A further advantage of this approach is that in the event that members of the audience lose track, due to the human habit of allowing their minds to wander, then they won’t have long to wait before the next section comes along when they can re-join the flow of the presentation.

Relevance

Audiences need to clearly recognize why your presentation is uniquely relevant to their interests. “What does this have to do with me?”. To answer this question facts must be customized to the daily realities of the people in front of you.

Consider what is important to the audience. If you are presenting to a board of hospital trustees for example, then link your facts to the welfare of patients, to improved and swifter diagnosis, or to the more effective use of research funds. If you were presenting to the management team of your own company, make sure you have links to company goals, or to challenges currently faced.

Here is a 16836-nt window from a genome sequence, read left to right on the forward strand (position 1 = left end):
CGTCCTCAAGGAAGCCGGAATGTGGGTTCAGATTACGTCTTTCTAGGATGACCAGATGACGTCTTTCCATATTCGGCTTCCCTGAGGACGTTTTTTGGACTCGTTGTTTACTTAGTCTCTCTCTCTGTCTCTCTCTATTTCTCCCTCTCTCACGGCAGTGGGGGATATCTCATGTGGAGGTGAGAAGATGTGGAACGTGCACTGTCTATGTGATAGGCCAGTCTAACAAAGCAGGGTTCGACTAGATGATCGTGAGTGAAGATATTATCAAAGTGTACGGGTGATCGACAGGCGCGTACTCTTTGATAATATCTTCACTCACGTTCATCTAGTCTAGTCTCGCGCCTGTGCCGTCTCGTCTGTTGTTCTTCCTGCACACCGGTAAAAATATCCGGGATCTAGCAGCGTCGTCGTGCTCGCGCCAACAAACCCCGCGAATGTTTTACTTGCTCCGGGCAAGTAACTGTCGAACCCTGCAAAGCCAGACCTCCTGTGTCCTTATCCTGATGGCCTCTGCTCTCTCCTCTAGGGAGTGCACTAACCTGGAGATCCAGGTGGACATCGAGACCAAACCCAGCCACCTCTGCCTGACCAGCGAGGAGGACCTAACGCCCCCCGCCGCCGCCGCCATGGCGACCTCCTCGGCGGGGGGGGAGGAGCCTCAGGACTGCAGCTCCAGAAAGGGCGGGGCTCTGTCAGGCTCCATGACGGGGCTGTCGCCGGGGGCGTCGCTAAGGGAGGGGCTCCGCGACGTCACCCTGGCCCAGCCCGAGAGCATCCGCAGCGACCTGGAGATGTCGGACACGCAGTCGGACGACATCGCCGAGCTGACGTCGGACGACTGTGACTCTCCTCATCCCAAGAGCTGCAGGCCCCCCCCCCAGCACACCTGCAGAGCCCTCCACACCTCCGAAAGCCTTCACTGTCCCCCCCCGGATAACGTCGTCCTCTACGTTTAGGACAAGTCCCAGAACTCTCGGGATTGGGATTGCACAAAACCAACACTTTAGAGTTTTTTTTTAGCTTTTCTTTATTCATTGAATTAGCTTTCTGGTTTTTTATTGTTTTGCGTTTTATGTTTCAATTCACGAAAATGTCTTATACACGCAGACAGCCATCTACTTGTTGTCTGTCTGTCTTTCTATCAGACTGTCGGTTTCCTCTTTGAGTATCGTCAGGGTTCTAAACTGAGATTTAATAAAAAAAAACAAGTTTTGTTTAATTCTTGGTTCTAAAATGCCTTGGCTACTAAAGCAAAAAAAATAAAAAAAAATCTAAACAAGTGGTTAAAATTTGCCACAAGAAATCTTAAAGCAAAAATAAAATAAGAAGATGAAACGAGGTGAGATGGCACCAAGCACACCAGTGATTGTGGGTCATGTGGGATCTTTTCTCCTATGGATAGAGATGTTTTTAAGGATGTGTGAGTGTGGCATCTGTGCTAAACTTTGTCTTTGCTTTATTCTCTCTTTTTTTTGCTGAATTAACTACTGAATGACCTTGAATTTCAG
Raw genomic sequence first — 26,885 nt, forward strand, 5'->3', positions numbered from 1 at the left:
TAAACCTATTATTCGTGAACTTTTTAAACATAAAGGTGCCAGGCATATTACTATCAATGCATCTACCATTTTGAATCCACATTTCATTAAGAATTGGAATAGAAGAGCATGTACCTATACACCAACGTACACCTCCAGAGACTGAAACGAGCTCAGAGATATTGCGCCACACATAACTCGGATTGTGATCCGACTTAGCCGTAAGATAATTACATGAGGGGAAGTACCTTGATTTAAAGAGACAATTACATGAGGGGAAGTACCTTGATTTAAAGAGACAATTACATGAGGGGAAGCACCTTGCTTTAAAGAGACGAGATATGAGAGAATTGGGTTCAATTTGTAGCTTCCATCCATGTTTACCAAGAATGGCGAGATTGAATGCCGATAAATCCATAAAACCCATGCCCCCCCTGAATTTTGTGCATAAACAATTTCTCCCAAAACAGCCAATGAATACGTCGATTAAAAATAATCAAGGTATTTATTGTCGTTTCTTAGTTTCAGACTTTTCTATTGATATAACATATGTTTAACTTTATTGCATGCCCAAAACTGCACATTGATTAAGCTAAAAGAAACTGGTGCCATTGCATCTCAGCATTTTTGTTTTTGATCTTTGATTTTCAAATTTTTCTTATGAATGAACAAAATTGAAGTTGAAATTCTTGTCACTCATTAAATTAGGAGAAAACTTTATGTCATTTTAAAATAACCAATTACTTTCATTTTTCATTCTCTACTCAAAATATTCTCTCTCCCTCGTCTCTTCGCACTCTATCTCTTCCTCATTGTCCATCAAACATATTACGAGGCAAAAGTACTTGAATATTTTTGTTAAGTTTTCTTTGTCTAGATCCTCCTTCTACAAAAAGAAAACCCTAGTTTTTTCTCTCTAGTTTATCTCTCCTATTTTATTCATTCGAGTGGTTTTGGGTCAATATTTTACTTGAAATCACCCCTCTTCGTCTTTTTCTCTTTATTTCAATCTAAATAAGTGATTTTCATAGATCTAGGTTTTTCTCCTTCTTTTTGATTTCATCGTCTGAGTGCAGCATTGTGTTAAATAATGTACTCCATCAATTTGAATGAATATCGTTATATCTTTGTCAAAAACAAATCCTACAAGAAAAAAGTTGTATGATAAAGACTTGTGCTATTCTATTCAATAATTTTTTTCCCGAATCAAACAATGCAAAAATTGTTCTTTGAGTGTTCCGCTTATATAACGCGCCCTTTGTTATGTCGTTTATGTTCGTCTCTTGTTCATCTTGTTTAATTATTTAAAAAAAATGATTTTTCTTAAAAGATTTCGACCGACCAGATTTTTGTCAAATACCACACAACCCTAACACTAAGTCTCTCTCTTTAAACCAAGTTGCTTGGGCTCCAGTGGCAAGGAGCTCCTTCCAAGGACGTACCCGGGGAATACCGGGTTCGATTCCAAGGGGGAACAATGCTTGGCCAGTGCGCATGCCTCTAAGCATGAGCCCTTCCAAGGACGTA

Customizing a presentation in this way does not need to be a lengthy exercise. Just one or two relevant illustrations per fact will be sufficient.

Stepping Stones

By regarding the body of the presentation, the argument, as being a series of relevant and interlinked mini presentations, even the most complicated subjects become more manageable for both you and the audience.

Divide and Conquer

by Peter Watts

The ability to speak spontaneously to an audience, straight from the heart, creates a link between audience and speaker that cannot exist when the barrier of the “prepared script” stands between them.

I recently had the pleasure of seeing Carrie Fisher’s one-woman show “Wishful Drinking”, where Fisher, the actress who created the Star Wars character Princess Leia, sits on an over-stuffed sofa with drink in one hand and cigarette in the other and slightly gravel-voiced (just look how the Princess grew up!), talks about her life with a wit and humour that has the audience crying with laughter.